August 27, 2015

Divorce: Preserving What You Can

Categories: Divorce

548557637-dramatic-stormy-sky-over-sea-gettyimagesDivorce means loss. It cannot be denied that a marriage is ending. However, the actual process of divorce can be one of preserving many things that do not have to be lost; including the well-being of your children, your emotional and financial well-being and even the quality of your relationship with your soon-to-be ex spouse.

If you are facing divorce, getting a successful outcome may depend on your ability to focus on preserving the things that matter the most to you. If you are a parent, it is likely that the impact of the divorce on your children is your primary concern. It is true that a divorce can have a significant impact on your children. However, children can be very resilient and it is possible to preserve the hopes and dreams that you have for your children if you are able to select a divorce process that keeps your children out of the middle and focuses on their needs going forward.

Similarly, if you are concerned about your emotional well-being, it is possible to choose a divorce process that allows you to get the help you need in adjusting to your new life. Finally, if your financial stability is your main concern, you need a process that allows you to create a stable financial future.

One of the key features of the Collaborative Divorce Process is that it is designed to give you the tools you need to preserve the things that matter the most to you.   In the Collaborative Divorce Process, most couples work with a team of professionals so that you can preserve the things that matter the most to you.  In a Collaborative Divorce, you can have a neutral Child Specialist to help you make sure that the needs of the children are central to all of the other decisions in the divorce. You can also have a financial expert on the team to help you find a better financial solution and to help you manage your finances better in the future. In addition, you can select a divorce coach to help you, and your spouse, address the communication and emotional issues that will help you build a better future. Finally, you and your spouse can each have Collaborative Attorneys; legal professionals who will work on your behalf for settlement purposes only. Because Collaborative Attorneys focus only on settlement, you will be able to have someone to work on your behalf, without creating unnecessary acrimony.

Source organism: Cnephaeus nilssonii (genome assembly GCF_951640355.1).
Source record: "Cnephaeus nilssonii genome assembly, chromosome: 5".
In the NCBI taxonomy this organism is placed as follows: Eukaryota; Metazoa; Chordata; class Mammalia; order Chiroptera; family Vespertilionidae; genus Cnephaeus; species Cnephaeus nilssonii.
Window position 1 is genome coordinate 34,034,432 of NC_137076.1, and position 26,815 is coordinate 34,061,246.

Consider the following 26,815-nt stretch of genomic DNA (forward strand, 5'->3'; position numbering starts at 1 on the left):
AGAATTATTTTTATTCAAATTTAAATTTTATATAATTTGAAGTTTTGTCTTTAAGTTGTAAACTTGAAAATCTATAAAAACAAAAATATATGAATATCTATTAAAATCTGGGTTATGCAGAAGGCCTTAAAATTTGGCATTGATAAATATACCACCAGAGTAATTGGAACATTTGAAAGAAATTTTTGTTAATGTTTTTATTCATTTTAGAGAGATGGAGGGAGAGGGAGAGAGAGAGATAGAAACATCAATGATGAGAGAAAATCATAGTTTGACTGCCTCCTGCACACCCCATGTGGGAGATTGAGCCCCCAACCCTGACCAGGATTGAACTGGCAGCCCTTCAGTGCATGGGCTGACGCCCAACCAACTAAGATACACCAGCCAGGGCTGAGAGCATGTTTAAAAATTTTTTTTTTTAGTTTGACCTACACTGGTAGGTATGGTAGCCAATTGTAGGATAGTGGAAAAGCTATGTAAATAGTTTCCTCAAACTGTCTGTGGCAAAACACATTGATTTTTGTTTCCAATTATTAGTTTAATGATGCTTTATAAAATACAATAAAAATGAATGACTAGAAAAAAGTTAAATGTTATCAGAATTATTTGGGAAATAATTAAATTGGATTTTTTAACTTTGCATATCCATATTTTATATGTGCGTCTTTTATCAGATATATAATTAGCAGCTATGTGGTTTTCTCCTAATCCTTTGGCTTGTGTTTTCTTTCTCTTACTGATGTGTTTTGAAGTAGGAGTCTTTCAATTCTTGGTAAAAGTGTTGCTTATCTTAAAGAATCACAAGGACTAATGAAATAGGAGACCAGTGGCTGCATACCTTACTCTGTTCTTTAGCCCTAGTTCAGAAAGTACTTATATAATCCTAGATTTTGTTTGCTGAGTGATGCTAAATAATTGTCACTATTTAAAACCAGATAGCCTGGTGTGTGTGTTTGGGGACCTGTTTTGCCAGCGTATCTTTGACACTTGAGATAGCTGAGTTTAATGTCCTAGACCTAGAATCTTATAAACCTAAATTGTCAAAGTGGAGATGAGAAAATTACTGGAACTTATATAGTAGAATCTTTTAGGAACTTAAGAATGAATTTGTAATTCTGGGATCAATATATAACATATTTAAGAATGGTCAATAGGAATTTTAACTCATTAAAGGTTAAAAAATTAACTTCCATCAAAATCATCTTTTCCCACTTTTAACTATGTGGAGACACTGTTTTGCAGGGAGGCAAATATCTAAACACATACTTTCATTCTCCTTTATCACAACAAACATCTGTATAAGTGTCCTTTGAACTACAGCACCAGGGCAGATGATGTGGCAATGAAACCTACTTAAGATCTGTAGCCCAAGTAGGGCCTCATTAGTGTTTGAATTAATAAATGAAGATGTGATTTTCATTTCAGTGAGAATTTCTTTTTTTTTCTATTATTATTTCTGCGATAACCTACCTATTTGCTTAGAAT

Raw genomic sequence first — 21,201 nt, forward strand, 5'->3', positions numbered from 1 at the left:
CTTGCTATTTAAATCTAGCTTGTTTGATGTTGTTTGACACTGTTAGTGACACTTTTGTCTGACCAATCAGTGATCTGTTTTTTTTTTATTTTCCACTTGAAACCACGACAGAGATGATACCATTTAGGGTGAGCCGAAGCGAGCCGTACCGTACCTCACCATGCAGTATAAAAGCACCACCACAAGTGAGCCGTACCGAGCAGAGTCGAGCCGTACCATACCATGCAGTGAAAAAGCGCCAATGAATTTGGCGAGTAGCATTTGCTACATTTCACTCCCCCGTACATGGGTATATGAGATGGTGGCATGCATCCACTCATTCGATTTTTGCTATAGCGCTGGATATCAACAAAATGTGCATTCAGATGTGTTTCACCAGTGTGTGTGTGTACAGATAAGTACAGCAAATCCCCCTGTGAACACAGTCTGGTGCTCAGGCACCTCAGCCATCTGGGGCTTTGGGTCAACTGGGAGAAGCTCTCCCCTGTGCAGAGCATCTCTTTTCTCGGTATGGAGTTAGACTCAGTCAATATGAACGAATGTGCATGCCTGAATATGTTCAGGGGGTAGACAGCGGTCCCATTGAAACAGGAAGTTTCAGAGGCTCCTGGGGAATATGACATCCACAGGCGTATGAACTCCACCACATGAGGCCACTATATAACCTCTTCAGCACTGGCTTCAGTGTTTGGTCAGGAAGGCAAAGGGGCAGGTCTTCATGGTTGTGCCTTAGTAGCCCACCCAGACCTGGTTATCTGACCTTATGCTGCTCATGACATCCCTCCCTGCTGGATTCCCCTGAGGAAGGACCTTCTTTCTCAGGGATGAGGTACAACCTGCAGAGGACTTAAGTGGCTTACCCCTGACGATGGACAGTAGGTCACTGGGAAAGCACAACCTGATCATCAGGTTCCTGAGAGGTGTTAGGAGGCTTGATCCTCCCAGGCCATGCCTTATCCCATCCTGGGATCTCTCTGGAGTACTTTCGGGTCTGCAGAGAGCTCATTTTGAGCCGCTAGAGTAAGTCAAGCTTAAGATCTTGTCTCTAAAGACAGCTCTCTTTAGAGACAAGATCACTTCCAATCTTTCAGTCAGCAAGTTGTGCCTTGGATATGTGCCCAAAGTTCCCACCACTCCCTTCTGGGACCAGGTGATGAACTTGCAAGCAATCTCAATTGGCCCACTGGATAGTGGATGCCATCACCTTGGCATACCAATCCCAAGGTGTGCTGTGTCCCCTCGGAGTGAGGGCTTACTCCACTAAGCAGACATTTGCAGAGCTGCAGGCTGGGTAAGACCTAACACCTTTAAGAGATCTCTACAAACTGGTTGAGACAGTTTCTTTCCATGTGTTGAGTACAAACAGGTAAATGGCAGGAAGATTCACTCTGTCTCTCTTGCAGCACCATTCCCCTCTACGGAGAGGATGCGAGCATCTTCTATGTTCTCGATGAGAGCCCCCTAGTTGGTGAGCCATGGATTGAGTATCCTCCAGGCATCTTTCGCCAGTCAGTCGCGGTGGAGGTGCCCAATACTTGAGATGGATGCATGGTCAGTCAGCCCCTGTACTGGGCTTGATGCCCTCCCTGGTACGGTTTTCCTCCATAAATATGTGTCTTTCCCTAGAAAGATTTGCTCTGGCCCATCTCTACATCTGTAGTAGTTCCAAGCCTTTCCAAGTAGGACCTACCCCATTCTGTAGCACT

To learn more the Collaborative Process, go to www.Collaborativelaw.org or to www.divorcechoice.com to locate a Collaborative professional who will provide a free consultation.

Ron OuskyABOUT THE AUTHOR
Ron Ousky
Attorney, Ousky Law Firm

Ron Ousky is a Collaborative Attorney and mediator who has worked with divorcing families for thirty years and focuses on helping his clients find better outcomes through Collaborative Practice, mediation and other creative alternatives. Ron is also the co-author of The Collaborative Way to Divorce, and has trained divorce lawyers throughout North America and in Europe. He is also the co-founder of the Collaborative Alliance, an office sharing suite in Edina, that brings lawyers, mental health professionals and financial experts together to find better solutions for families. To learn more about Ron and his practice, go to www.Ousky.com

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